Here are a few posts from last week's Greenpage that might be worth your time...
For its Next Act, Cirque Goes to Chinawww.cirquefascination.com: AFTER entertaining millions of people in dozens of countries over the years, China offers a new realm of possibilities for acrobatic dance troupe Cirque du Soleil.
During his visit to China earlier this month, Cirque du Soleil CEO Daniel Lamarre confirmed the entertainment company’s expansion plans in China. In April, Fosun, China’s leading investment group, joined American investment firm TPG to become one of Cirque du Soleil’s largest strategic partners in a deal that will facilitate its global business development.
THE INTERVAL: Despite the dearth of women writing, directing, and designing on Broadway, there are a lot of fabulous women making theatre and changing the theatrical landscape beyond the Great White Way. We asked women who had been featured on The Interval, and those in the know in the theatre community, to recommend emerging female theatre artists who they’re excited by and who deserve more exposure and support. So here are 16 female writers, directors, designers, and producers who the theatre community should be watching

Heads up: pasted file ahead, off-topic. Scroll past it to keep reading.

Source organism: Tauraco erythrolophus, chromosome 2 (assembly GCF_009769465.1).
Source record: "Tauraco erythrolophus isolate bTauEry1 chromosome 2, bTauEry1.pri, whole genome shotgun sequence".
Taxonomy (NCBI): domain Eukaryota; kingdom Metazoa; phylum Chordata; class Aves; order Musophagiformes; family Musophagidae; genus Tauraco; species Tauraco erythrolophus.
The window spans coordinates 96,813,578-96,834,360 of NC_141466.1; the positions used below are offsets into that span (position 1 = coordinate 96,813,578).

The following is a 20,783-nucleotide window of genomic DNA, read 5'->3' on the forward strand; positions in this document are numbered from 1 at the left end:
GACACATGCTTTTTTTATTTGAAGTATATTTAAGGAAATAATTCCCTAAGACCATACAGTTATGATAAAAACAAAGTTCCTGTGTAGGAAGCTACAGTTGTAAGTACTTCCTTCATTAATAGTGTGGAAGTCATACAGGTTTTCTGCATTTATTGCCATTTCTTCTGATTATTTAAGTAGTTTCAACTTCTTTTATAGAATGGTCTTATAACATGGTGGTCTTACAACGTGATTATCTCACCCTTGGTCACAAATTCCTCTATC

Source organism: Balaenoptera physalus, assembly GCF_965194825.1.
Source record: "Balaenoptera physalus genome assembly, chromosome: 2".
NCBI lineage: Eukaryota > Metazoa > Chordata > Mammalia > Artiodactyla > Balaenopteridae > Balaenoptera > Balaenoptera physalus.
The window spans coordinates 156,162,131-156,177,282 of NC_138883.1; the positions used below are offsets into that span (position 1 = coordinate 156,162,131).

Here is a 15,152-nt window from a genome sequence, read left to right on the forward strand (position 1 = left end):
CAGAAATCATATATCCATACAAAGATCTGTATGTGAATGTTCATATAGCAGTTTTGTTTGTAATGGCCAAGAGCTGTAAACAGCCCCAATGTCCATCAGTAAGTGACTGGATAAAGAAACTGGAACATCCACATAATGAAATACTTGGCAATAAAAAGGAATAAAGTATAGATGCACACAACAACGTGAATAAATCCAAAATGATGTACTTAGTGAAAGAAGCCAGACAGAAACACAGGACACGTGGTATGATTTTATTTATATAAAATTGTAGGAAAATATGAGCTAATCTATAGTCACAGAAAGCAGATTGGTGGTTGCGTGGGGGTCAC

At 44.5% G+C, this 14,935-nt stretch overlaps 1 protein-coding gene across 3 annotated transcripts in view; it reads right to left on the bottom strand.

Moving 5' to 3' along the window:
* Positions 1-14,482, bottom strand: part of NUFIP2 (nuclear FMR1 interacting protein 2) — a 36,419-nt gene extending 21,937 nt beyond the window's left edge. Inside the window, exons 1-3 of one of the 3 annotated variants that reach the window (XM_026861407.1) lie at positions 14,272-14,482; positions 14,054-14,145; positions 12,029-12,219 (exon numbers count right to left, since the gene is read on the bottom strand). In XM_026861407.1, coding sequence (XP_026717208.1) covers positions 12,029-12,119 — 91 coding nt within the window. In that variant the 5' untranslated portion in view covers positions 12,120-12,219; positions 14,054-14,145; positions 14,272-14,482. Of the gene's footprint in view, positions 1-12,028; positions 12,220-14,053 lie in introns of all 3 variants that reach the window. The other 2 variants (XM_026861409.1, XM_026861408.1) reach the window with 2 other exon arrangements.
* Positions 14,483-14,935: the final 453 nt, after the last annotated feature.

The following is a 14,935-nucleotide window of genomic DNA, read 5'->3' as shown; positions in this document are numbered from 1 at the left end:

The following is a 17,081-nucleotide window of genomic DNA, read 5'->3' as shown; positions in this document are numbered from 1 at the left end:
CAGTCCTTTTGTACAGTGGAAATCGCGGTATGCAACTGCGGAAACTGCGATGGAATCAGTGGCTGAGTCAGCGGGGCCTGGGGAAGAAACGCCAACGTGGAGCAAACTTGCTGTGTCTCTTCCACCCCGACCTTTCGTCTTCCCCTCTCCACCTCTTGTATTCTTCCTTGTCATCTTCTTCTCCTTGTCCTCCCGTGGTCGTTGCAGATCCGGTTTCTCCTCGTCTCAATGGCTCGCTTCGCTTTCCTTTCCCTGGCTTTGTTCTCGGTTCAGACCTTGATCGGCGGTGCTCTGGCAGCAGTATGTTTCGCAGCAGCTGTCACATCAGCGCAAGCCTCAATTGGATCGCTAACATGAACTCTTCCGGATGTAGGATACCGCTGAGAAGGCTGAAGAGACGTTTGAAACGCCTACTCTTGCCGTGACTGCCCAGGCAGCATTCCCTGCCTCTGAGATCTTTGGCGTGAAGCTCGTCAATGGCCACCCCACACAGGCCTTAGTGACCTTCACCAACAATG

Flavorwire: In addition to his insights and his memorable poetry, Shakespeare is widely credited with inventing many words and phrases that can’t be found further back in the historical record. But perhaps he’s been given too much credit as an originator of words and phrases. Dr. David McInnis, a Shakespeare lecturer at the University of Melbourne, says some of this fallacy is due to the Oxford English Dictionary’s early editors being “biased” towards Shakespeare, ignoring previous uses of certain phrases. Examples of phrases originally attributed to the Bard that can be found earlier include wild-goose chase and it’s Greek to me, according to McInnis’s research.
HowlRound: Perhaps the best place to preface a critique of Shakespeare Theatre Company’s all-male Taming of the Shrew is the end: Katherina (Kate) delivers her final speech with unflinching honesty, bemoaning that women “seek for rule, supremacy, and sway/ Whey they are bound to serve, love, and obey.” She implores Bianca and the Widow to join her, creating a silent, encapsulating snapshot: three women prostrate before their husbands, hands extended to be crushed beneath their companions’ feet. Regardless of the corseted actors’ gender identities, Shakespeare Theatre Company leaves audiences with a searing image of female submission to men—about as traditional an interpretation of Shakespeare’s play as one can find.
Las Vegas Review-Journal: Where the rows of tents and RVs end, a virtual outdoor museum begins. Stretching over two miles into the open desert, structures large and small rise from the pale dust: a cluster of lighthouses, the front half of a 747 airplane, a net of undulating lights. In every direction there’s something new to feast your eyes upon, or even climb or crawl into. At nightfall, the installations become illuminated or otherwise transform and present an entirely different landscape to explore.